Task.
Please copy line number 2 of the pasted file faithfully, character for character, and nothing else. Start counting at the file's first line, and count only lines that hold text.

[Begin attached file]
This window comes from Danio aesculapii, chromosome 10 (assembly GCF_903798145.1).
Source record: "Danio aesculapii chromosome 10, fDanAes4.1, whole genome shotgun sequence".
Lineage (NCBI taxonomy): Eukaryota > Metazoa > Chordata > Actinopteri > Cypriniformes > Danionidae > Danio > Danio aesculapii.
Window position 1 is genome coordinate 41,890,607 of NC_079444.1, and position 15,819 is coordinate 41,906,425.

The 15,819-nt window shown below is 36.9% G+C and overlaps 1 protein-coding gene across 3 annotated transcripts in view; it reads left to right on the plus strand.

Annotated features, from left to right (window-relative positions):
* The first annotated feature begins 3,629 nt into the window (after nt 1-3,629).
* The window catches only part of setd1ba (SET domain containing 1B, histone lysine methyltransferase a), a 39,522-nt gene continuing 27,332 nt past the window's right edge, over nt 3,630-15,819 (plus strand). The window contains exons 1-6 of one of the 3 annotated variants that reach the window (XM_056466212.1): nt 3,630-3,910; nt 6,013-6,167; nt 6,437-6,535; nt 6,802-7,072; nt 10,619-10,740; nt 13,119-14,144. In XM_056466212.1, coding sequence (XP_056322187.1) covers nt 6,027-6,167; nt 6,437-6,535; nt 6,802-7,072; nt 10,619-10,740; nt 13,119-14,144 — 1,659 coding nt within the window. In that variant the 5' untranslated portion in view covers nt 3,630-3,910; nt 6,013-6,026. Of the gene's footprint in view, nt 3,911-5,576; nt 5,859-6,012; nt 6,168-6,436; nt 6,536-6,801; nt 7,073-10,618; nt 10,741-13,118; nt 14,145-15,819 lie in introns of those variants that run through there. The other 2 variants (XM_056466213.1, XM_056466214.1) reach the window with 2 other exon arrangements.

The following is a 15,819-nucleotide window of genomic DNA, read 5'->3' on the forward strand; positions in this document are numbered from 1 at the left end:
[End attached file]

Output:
Source record: "Danio aesculapii chromosome 10, fDanAes4.1, whole genome shotgun sequence".